Governor candidate of Georgia – Stacy Abrams – $100,000,000 One Hundred Million spent on her campaign! And this is just how it went. Gates gave $400,000,000 FTX gave $100,000,000 Soros gave $150,000,000 to Democrat campaigns – Facebook – Twitter, Google… They gave $Billions of free social manipulation… The MSM 100% Lies and twisting truth!

Bio-Pharma/Medical Complex – $Billions! Military Industrial, same – then the paying of everyone – all the incestuous boards they hop to and from – and then into the Regulatory bodies….,

CORRUPT, LIES, TREASON, EVIL!!!!!!!!!!!!!!!!!!!!!!!!! BS with your tale of it just being like bees all dancing till a consensus is met and then off all they fly as one, without even knowing why…..

This is lead from the top – this is evil taking Politics as Morality and Ethics have been cut out of the hearts of educated Westerners.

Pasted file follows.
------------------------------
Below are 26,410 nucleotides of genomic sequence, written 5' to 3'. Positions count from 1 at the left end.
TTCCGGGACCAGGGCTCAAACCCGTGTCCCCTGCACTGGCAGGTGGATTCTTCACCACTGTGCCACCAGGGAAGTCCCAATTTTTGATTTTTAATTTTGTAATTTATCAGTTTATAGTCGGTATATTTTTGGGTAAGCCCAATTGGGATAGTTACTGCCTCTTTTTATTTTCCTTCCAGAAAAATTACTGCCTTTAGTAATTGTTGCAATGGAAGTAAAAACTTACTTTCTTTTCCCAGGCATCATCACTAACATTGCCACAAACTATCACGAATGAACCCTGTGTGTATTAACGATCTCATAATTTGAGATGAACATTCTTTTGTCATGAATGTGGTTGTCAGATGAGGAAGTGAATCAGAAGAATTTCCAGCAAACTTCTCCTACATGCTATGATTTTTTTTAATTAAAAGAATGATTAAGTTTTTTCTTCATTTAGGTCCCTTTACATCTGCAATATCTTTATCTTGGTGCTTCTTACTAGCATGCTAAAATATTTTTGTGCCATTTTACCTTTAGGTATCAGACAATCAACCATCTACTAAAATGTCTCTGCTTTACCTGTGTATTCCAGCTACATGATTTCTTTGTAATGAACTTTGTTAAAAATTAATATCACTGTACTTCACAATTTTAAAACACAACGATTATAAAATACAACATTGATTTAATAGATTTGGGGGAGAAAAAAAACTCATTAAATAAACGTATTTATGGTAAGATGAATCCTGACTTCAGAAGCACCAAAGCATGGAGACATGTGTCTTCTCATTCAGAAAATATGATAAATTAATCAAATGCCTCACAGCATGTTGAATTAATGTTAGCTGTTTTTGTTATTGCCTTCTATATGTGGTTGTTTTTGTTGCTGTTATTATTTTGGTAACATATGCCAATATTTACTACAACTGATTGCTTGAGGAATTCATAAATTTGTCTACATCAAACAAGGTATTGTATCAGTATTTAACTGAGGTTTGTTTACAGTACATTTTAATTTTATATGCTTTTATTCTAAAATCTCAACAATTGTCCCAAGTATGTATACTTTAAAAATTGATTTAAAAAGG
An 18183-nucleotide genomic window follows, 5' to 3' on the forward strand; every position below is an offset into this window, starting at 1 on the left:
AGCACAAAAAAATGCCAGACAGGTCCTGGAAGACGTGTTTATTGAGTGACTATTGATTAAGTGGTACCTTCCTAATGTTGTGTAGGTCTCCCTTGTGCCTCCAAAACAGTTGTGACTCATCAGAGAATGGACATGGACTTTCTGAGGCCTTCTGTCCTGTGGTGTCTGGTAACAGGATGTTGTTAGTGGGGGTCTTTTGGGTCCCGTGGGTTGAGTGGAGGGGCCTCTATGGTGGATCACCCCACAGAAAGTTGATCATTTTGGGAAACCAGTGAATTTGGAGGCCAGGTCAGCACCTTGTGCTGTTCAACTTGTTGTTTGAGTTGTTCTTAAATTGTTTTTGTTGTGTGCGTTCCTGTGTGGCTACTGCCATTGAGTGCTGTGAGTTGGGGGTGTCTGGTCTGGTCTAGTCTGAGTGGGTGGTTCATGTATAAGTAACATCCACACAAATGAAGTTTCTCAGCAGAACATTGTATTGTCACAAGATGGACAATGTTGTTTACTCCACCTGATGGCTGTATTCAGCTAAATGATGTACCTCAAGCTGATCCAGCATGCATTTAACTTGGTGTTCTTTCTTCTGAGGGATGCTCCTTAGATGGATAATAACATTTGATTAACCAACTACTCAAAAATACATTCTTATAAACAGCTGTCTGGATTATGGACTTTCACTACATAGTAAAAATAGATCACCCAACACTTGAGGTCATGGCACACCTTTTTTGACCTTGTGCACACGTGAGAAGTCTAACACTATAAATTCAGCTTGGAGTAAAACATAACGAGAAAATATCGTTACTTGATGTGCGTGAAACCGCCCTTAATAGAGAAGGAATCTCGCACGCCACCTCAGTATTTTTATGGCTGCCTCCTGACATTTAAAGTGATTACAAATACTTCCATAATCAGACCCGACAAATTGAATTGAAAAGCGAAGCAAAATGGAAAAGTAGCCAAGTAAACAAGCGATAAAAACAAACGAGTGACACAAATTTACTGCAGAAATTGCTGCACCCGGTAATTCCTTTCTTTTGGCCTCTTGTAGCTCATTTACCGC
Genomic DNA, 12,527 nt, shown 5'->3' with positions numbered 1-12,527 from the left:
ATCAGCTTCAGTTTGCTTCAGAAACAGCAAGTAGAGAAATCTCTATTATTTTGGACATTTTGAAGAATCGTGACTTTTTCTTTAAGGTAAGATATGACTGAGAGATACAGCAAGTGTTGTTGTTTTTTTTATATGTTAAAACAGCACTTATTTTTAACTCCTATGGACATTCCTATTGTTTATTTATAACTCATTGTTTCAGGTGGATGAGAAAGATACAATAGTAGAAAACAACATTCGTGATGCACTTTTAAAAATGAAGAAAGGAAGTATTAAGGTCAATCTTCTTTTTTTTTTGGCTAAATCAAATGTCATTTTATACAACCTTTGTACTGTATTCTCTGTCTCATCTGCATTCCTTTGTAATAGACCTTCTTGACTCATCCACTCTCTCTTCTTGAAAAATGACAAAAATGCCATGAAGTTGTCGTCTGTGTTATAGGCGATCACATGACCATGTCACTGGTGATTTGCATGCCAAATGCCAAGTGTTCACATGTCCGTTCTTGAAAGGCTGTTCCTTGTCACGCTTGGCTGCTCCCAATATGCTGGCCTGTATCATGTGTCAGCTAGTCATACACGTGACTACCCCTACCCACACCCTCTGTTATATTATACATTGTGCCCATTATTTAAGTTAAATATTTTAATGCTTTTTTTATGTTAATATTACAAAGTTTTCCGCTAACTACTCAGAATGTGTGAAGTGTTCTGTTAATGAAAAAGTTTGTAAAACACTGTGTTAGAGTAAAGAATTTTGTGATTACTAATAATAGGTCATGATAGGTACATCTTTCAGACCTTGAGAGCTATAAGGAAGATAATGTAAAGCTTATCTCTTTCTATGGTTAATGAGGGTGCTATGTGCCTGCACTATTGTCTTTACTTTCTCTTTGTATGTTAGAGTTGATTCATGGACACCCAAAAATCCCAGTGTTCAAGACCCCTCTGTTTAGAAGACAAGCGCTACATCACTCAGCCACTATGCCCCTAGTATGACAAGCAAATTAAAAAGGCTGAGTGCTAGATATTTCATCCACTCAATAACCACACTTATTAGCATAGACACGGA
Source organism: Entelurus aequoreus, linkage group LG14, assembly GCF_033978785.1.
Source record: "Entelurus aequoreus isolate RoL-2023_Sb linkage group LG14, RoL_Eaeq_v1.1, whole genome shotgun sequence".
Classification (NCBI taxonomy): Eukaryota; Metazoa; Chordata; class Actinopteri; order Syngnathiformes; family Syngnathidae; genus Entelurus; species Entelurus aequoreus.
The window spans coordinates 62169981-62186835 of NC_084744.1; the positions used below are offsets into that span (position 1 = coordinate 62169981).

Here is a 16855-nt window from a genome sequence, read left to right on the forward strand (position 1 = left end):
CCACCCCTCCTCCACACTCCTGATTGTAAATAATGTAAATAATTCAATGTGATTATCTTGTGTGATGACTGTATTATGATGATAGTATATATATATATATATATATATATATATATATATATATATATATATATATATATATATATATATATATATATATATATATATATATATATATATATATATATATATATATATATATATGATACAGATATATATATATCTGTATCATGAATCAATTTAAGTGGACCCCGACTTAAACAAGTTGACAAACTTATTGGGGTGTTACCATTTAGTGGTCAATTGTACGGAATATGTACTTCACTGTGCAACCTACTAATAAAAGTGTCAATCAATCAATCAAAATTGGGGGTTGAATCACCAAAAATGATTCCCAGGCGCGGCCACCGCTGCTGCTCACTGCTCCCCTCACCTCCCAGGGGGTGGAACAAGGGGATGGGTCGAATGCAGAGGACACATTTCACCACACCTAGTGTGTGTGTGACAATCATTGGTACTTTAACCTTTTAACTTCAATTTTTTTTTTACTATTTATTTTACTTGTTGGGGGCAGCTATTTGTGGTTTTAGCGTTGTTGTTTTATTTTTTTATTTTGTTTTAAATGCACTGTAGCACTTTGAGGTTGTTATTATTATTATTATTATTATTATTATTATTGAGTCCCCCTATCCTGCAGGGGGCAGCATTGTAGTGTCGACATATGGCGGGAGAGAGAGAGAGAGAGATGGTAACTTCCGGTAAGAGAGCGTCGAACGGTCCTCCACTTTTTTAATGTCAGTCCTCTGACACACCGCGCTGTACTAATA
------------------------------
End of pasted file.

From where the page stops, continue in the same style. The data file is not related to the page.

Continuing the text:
It is raw Evil. The backbone of Christianity based Classic Liberalism have been engineered out of the Imperial City classes – and evil has been pushed in like weevils into hardtack. Rotten to the Heart.

Stalin – same thing, The Putin + his Oligarchs AND his simulacrum, Zalenski, and his Oligarchs….. all just the same. Xi, same thing….100% evil has captured the hearts of the Politicians – and it is engineered – as it was in 1932 Germany – 1949 China.